The trope of the ‘Ugly American’ can be a sad reality at times. What is an Ugly American you ask? From Wikipedia;
“Ugly American” is a stereotype depicting American citizens as exhibiting loud, arrogant, demeaning, thoughtless, ignorant, and ethnocentric behavior mainly abroad, but also at home.
It is important to recognize that applying this pejorative to every scenario that involves a cultural faux pas is incorrect. For example, when dining overseas it is not rude or inconsiderate to ask for clarification on what a menu item is, or what ingredients it contains. For those with food allergies this can mean the difference between life and death. This article on the signs of an Ugly American points to the practice of asking the exchange rate in US dollars for items. This I disagree with as not everyone can always have currency exchange information on their smart phones. Many merchants and businesses helpfully keep currency conversion handy just for this reason. There are however, a few clear-cut examples I recall from traveling overseas that are worth mentioning. These I classify as Ugly American Situational Syndrome, or UASS for short.
I have written before about Guam, but here is another story on island life…
A lifetime ago in the late 90s I was stationed on the pacific island of Guam at the start of my naval career. After purchasing a ‘Boonie’ car whose better days were seen around the Reagan administration I began to explore the island in my time off. Being a naïve 19-year-old sailor, I went pretty much all over the island without regard to islander dynamics in mind.
One weekend, I went to a pool hall by myself and began to play with a group of Chamorros (local Guamanians). I had noticed the bar in passing a few times and decided to finally check it out. After meeting the owner and playing a few games with him, I noticed that I was the only American in this local bar. I asked Richard (the bar owner) if it was ok to be in the pool hall, and he replied, “You are welcome here anytime. You are respectful.”
Back at work that Monday, several fellow sailors asked where I was that weekend. (pre-cell phone era) I explained that I had gone to the pool hall downtown. They expressed shock and dismay that I went there, explaining that they had tried to go a few weeks ago and had been summarily thrown out after being told it was for locals only.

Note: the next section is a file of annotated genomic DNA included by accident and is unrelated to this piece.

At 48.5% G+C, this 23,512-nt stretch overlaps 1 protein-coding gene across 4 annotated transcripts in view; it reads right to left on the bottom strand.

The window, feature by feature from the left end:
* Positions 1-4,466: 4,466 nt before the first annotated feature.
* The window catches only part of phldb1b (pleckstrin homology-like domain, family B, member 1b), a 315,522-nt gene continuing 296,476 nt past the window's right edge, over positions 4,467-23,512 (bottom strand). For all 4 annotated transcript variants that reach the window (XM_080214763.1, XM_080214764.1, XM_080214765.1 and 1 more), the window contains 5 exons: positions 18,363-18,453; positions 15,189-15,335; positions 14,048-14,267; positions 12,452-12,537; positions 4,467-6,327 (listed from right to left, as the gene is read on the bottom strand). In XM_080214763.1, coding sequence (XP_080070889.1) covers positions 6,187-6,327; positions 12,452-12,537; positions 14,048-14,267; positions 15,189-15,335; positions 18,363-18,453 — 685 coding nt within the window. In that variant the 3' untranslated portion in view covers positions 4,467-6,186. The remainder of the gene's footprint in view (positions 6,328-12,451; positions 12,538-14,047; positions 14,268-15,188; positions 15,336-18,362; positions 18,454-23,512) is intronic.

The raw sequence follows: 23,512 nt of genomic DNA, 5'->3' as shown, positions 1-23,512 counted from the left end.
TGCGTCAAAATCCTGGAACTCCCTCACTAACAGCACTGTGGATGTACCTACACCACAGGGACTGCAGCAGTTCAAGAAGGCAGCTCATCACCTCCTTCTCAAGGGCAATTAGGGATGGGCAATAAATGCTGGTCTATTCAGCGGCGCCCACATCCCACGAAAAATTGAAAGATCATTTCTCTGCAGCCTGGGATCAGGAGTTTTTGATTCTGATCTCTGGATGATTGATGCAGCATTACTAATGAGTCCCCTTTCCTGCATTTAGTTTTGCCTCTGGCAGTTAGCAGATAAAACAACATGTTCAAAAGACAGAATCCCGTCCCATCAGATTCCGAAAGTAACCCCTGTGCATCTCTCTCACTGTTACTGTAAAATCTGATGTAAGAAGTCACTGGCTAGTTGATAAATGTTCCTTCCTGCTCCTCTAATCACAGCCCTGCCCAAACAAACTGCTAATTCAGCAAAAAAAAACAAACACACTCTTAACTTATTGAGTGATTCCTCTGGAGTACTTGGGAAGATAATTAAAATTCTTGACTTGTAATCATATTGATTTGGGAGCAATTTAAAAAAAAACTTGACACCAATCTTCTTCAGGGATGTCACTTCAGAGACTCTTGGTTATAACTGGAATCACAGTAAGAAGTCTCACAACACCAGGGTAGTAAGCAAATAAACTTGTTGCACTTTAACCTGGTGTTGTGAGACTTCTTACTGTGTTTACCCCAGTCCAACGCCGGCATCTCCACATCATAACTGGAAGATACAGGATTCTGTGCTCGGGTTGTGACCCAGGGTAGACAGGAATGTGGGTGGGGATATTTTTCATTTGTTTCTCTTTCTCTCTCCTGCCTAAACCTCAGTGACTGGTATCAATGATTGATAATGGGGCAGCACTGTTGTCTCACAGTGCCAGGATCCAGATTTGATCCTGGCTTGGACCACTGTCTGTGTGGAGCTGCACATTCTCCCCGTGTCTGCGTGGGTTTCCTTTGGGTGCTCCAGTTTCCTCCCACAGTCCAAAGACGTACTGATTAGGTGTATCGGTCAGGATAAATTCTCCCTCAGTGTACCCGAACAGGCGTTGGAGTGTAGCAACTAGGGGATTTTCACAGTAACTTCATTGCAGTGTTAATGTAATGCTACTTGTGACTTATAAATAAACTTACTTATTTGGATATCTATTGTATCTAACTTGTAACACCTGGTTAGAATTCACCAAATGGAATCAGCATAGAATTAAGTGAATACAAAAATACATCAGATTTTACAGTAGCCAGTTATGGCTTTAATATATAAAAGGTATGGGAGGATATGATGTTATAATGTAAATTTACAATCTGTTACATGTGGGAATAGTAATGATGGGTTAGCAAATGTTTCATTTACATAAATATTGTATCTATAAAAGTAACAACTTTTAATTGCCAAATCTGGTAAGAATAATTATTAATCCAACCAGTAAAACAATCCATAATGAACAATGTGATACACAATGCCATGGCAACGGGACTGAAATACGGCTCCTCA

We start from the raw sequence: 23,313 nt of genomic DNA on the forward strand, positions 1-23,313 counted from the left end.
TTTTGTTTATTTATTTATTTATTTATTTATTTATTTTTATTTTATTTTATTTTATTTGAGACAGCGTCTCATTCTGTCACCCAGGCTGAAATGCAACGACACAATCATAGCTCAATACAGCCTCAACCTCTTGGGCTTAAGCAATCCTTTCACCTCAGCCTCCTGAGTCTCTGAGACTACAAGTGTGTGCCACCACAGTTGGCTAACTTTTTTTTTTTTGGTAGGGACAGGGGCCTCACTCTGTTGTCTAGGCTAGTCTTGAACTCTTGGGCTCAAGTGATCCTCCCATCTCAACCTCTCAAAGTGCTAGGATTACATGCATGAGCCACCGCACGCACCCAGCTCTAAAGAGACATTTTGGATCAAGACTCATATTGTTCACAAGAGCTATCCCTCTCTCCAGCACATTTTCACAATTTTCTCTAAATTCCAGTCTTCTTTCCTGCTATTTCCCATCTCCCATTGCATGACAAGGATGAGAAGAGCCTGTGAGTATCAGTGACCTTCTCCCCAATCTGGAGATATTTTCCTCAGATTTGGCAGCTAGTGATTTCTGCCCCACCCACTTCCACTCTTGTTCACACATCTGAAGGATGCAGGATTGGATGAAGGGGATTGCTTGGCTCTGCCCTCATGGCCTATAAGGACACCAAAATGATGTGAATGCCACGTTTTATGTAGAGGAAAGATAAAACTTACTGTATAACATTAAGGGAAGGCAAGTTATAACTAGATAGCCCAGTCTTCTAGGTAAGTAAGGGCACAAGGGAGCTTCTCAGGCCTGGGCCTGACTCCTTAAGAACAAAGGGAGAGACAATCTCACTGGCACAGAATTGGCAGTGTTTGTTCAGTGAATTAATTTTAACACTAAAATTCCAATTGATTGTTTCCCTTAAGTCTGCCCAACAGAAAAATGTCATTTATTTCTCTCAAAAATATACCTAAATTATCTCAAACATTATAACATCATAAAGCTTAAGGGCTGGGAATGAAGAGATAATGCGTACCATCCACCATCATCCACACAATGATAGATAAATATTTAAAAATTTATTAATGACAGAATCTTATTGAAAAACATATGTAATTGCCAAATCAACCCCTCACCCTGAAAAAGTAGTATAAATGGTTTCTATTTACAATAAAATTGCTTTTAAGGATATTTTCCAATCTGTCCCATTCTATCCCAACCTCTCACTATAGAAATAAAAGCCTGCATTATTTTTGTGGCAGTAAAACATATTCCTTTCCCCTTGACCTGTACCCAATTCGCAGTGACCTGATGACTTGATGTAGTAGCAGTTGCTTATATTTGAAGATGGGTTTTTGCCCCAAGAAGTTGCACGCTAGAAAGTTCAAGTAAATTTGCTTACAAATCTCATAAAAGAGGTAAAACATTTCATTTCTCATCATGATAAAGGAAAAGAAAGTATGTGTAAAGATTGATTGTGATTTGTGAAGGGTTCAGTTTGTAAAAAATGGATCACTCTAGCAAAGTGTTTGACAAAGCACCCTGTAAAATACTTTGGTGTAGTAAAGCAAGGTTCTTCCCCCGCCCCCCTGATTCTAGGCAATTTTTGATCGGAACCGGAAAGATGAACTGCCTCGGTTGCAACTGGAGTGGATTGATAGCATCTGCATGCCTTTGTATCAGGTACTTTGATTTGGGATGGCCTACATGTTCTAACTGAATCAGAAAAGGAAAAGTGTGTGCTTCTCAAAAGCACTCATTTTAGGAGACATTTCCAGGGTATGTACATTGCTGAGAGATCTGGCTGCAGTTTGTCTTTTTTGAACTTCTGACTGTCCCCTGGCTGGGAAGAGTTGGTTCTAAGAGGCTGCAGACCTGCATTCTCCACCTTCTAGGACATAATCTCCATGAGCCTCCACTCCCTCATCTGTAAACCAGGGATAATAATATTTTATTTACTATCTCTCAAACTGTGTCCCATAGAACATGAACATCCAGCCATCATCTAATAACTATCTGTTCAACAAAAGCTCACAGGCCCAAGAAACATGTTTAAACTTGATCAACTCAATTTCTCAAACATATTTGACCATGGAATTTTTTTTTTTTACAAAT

“Were you drunk and being dumb?” I asked. “Yeah,” they admitted.
This attitude of barging into places and acting as if there was a sacrosanct right to be in a space was a common theme overseas. Going into a local bar and trying to take over is textbook UASS behavior.
Spending time exploring the country of Singapore is quite the experience. Located at the southern tip of Malaysia, this small island nation has many attractions. From the world famous Singapore Zoo, to the famed Gardens by the Bay, a $1 billion botanical garden inspired by the three distinct ethnic cultures of Chinese, Malay, and Indian. On this visit, our group of Sailors found ourselves on the famed Orchard road, a retail and dining district. Lining the street were plenty of restaurants to choose from, and we quickly decided on a pleasant outside café with a patio. A large sandwich style billboard on the sidewalk displayed the drinks available for order. Besides Coca-Cola and various teas, the café had three types of beer; Heineken, Stella Artois, and Tiger beer (the local favorite, usually consumed as a last resort).
A polite waitress came to the table and we began to place our drink orders. Everything was moving along smoothly until she came to our traveling companion that I’ll call ‘Don.’ Without too much backstory let’s say that Don was, well, unworldly is the nice way to describe it. On this deployment, he was one who would look for the nearest McDonald’s, or ask nonsensical questions on local culture. Not one to disappoint, he requested a Budweiser. Then a Coors Light. When informed that the café did not carry those he topped it off with, “You mean to tell me you don’t have any American beers?” Maintaining my composure through gritted teeth I helpfully directed Don’s attention to the before mentioned sign on the sidewalk that had the available refreshments. He continued to show his dismay that a restaurant 8800 miles from the USA would not carry his favorite swill.
It is not that difficult to avoid the UASS label while traveling and living overseas. Understanding different customs and cultures will help one avoid becoming a living embodiment of UASS.
Ugly American Definition
7 Signs You’re An Ugly American
Singapore’s Orchard Road